# Neighborhood (graph theory)

In graph theory , the **neighborhood of** a node is understood to be the set of all nodes in the graph that are connected to it by an edge . An adjacency matrix is often used to represent the neighborhood relationship between the nodes of a graph.

## definition

### For undirected graphs

Let be an undirected graph (which can also contain loops). Then two nodes are called **adjacent** , **connected** or **adjacent** in if they are connected by an undirected edge , that is, if holds. If two nodes are adjacent, they are also called **neighbors** .

denotes the set of all neighbors of a node in . Furthermore, one denotes the set of all neighbors of the nodes contained in. These sets are also called the **neighborhood** of and .

A knot is its own neighbor if and only if it has a loop. The neighborhood of a set of nodes can contain nodes from the set itself. The union of the neighborhood with the nodes from is called a **closed neighborhood** .

A node and an edge are called *incident* if the node connects to another node ( ). Two undirected edges are called **neighboring** if they are not disjoint , i.e. i.e. if they have a common node.

These terms apply analogously to hypergraphs and hypergraphs. If it is clear which graph it is, the index is often left out of the notation.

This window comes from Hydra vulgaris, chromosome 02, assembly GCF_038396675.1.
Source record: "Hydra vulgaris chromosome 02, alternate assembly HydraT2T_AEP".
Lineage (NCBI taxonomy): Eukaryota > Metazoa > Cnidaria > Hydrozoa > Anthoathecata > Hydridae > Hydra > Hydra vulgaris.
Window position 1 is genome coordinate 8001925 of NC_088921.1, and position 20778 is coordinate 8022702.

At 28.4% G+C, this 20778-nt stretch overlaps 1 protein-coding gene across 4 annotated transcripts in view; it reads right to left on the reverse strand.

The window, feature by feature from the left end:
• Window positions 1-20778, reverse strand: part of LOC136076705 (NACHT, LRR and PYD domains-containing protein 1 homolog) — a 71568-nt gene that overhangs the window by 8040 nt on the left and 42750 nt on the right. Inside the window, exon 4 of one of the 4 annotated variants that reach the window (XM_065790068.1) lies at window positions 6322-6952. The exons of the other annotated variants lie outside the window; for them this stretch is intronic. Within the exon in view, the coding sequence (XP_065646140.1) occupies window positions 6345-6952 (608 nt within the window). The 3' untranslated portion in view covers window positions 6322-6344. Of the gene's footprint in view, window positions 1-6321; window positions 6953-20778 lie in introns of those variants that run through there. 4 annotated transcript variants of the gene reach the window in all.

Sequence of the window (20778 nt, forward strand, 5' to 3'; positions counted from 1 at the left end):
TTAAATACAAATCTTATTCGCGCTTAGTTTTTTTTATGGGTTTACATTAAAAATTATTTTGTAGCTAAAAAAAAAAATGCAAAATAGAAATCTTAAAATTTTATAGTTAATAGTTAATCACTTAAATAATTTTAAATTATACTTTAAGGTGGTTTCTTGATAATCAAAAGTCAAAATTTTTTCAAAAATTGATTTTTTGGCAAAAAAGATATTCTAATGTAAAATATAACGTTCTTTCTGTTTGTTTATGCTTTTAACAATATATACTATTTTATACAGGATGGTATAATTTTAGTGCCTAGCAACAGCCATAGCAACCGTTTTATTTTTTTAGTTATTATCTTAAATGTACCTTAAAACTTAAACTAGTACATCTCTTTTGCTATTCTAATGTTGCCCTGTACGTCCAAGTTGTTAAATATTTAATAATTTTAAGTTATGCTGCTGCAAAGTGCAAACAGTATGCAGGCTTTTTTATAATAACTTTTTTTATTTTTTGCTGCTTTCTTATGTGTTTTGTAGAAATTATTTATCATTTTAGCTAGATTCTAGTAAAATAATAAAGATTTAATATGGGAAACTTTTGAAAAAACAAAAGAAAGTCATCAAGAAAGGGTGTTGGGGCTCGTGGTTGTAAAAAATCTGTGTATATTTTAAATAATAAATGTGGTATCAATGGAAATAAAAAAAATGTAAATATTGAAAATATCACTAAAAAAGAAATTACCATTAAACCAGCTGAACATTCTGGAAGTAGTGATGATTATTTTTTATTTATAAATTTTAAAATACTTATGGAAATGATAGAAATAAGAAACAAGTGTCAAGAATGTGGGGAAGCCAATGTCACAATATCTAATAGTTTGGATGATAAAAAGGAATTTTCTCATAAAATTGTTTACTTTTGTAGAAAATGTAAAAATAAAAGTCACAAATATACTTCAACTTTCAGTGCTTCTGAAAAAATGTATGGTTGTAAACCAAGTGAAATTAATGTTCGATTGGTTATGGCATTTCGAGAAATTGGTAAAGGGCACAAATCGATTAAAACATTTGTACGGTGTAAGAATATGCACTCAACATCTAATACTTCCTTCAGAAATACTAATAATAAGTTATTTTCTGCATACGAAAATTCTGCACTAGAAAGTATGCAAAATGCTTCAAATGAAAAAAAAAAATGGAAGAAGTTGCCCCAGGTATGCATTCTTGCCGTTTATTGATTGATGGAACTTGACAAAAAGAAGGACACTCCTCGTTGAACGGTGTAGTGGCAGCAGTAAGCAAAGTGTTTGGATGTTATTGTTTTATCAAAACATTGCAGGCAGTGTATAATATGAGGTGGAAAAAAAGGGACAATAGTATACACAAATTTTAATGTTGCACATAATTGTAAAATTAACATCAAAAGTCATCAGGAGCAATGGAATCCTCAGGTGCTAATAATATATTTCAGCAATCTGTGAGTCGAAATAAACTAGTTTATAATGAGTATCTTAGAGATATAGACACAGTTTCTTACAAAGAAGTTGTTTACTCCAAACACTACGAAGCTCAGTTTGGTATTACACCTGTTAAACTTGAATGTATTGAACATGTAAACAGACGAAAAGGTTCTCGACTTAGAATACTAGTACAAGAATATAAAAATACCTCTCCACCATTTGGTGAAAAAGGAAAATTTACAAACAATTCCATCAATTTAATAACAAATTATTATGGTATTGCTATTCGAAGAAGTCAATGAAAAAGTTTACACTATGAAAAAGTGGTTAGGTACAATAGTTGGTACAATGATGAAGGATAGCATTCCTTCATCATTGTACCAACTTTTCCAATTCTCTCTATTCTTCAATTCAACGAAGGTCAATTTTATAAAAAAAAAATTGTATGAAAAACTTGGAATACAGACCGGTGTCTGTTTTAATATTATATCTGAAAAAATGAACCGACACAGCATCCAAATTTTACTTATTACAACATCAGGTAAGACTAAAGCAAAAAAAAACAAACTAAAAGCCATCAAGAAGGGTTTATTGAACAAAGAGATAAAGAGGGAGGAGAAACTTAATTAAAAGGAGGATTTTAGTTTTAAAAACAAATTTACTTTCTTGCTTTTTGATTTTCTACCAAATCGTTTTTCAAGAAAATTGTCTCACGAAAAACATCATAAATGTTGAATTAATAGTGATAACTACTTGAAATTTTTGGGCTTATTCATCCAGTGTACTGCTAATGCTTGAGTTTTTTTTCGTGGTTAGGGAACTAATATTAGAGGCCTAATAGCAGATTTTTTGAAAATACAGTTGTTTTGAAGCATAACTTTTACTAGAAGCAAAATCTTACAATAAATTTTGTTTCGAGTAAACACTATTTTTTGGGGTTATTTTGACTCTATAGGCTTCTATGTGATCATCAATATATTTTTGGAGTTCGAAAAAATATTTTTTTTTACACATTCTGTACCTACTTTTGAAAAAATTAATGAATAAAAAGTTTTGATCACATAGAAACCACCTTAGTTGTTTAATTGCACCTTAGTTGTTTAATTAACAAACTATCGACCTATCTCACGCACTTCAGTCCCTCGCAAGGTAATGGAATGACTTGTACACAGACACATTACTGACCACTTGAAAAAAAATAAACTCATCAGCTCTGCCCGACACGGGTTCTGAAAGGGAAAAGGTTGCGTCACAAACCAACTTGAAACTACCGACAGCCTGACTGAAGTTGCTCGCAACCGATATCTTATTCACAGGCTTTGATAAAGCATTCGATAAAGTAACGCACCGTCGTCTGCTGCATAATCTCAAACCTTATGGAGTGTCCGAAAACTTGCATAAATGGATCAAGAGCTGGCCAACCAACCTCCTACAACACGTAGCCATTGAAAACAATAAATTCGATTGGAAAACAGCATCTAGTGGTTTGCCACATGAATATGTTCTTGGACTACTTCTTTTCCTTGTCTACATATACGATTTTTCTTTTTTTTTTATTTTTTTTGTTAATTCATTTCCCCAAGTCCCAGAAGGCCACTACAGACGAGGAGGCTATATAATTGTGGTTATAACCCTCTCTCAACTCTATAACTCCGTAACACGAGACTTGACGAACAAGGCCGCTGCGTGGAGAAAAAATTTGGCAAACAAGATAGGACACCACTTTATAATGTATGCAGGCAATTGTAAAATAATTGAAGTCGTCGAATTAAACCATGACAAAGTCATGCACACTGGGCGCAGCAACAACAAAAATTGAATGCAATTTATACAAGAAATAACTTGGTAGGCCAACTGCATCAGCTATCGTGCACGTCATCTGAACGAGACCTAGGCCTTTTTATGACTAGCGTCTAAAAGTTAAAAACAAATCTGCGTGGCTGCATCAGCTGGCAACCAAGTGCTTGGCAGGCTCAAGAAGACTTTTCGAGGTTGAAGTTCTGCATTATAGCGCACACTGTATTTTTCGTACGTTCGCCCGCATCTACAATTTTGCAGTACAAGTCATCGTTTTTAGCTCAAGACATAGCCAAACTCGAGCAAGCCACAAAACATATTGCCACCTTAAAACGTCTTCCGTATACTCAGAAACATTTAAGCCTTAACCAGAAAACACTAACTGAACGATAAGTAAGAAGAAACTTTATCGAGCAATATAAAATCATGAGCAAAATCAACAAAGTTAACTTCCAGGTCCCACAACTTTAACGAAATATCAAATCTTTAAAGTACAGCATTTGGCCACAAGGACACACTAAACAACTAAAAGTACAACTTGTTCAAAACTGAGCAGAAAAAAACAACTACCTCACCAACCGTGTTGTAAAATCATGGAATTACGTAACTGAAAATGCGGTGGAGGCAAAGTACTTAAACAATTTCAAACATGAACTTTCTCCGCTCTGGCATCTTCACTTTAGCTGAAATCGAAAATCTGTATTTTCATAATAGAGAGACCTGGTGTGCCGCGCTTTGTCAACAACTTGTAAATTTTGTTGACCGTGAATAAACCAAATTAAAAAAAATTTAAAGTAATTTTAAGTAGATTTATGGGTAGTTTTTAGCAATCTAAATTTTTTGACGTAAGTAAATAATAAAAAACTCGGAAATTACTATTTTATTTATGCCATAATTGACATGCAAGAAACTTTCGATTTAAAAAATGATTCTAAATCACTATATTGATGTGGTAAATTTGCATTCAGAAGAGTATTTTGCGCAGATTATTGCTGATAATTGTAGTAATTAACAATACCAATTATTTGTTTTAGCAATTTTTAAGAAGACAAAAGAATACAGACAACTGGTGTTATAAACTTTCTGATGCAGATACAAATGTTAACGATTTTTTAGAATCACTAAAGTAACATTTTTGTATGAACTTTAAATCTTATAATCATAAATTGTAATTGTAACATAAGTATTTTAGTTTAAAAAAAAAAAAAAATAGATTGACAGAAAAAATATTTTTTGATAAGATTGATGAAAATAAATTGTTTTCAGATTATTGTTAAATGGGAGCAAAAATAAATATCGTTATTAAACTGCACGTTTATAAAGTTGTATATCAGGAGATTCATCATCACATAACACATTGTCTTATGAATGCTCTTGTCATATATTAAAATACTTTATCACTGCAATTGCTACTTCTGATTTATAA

### For directed graphs

A node 's **predecessor** of in a directed graph if directed edge of is. With denotes the set of all predecessors of a node in . Furthermore, denotes the set of all ancestors of the nodes of in .
or is also called the
**predecessor quantity** or **input quantity** from or .

Analog is called **successor** of in , if directed edge of is. With denotes the set of all successors of a node in . Furthermore, one denotes the set of all descendants of the nodes of in . or is also called **successor set** or **initial set** of or .

In the case of directed graphs, a further distinction is made between **positively incident** edges and **negatively incident** edges. A directed edge is positively incident to its start node and negatively incident to its end node.

## Individual evidence

## literature

- Reinhard Diestel: graph theory . Springer, Berlin 2010, ISBN 978-3-642-14911-5 (354 pages).